The global electricity demand is set to grow slowly this year, the International Energy Agency has predicted. In its annual Electricity Market Report, the organisation expects electricity demand to grow by 2.4% in 2022.
Germany's Vice Chancellor defended the government's commitment to ending the use of nuclear power at the end of this year, arguing that keeping its few remaining reactors running would be complex and would do little to address the problems caused by a possible natural gas shortfall.
Électricité de France (EDF), the French state-backed electricity giant has stated that their chairperson and chief executive, Jean-Bernard Lévy, plans to resign before the completion of his term. Lévy is up for retirement next year.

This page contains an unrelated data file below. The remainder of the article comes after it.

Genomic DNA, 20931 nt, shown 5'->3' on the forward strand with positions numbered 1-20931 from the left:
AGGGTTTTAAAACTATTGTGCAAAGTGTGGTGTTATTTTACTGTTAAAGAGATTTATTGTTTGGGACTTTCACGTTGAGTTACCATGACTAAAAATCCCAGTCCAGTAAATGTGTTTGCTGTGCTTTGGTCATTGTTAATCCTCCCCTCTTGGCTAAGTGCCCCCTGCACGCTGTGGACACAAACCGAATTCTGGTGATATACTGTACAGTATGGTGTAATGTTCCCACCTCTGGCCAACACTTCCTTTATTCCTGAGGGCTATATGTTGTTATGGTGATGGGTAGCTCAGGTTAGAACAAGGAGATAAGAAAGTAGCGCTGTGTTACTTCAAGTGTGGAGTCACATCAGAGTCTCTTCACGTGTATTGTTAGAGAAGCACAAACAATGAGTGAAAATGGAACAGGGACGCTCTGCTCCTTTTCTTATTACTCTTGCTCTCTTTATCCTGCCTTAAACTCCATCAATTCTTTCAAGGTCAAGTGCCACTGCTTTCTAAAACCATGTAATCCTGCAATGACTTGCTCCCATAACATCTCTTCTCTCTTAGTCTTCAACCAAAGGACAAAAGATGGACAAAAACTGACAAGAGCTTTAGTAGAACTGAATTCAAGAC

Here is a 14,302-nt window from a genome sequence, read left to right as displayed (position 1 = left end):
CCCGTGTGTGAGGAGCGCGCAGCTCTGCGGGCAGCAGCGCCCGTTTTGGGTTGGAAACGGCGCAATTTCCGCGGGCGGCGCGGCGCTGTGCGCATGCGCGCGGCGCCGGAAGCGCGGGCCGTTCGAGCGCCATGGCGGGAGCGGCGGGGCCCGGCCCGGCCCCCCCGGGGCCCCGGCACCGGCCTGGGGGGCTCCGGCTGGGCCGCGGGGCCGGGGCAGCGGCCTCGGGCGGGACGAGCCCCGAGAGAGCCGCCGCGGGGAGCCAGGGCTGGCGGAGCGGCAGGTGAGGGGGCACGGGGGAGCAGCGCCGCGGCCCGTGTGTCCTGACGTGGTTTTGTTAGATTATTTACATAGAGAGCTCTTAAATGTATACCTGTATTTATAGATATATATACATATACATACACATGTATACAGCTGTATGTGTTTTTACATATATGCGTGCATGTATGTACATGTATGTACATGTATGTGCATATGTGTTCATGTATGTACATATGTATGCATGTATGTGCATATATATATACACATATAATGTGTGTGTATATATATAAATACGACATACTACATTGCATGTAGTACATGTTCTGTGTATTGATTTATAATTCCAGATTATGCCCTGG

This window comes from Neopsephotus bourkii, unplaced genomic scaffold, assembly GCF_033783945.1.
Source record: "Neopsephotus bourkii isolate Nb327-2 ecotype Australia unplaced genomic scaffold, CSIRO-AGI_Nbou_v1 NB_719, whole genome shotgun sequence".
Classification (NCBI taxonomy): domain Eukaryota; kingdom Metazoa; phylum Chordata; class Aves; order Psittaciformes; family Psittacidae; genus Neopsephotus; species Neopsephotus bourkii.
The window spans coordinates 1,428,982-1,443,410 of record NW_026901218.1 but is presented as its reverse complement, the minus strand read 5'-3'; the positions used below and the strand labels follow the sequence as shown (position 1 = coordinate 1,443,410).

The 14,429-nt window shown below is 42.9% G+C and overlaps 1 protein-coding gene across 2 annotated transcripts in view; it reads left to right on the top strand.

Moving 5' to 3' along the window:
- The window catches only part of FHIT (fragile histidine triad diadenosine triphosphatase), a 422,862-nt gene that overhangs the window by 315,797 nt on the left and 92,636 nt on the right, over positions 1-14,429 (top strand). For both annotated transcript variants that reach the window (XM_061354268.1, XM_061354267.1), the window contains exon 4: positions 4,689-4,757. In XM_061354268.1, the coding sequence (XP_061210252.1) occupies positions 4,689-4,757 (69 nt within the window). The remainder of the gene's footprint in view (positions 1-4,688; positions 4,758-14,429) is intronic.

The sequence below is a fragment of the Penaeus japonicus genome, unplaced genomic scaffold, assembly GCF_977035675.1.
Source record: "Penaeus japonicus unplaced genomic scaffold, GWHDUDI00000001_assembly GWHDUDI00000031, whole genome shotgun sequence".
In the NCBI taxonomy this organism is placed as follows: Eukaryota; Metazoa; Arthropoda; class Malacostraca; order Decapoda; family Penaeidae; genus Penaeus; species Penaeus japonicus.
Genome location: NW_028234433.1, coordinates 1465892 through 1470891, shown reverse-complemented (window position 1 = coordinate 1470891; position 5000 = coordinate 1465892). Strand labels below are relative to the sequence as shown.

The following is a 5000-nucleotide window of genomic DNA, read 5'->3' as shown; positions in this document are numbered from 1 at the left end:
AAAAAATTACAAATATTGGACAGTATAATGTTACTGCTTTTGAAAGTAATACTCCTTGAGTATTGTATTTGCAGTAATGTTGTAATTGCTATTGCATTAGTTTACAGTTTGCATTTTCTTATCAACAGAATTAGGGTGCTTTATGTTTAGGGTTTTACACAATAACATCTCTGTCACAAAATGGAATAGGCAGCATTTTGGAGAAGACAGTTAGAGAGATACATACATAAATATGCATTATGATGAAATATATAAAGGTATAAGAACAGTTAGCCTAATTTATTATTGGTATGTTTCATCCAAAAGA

In Baltic States, as well as countries like Finland, Sweden and Germany, electricity prices have increased by 50%, reaching €164.20/MWh in Latvia and €151.37/MWh in Estonia. In Lithuania the average electricity price reached €164.71/MWh, which is an increase by 41% when compared to April.
The Dutch government is working towards the construction of two new nuclear power plants, according to a national energy system plan outlined recently.
Spain and Portugal have sent their proposal on how to cap the price of natural gas used to generate electricity to the European Commission. The premier said he hopes to get approval from the Commission soon in order to be able to start implementing the plan during the next few days.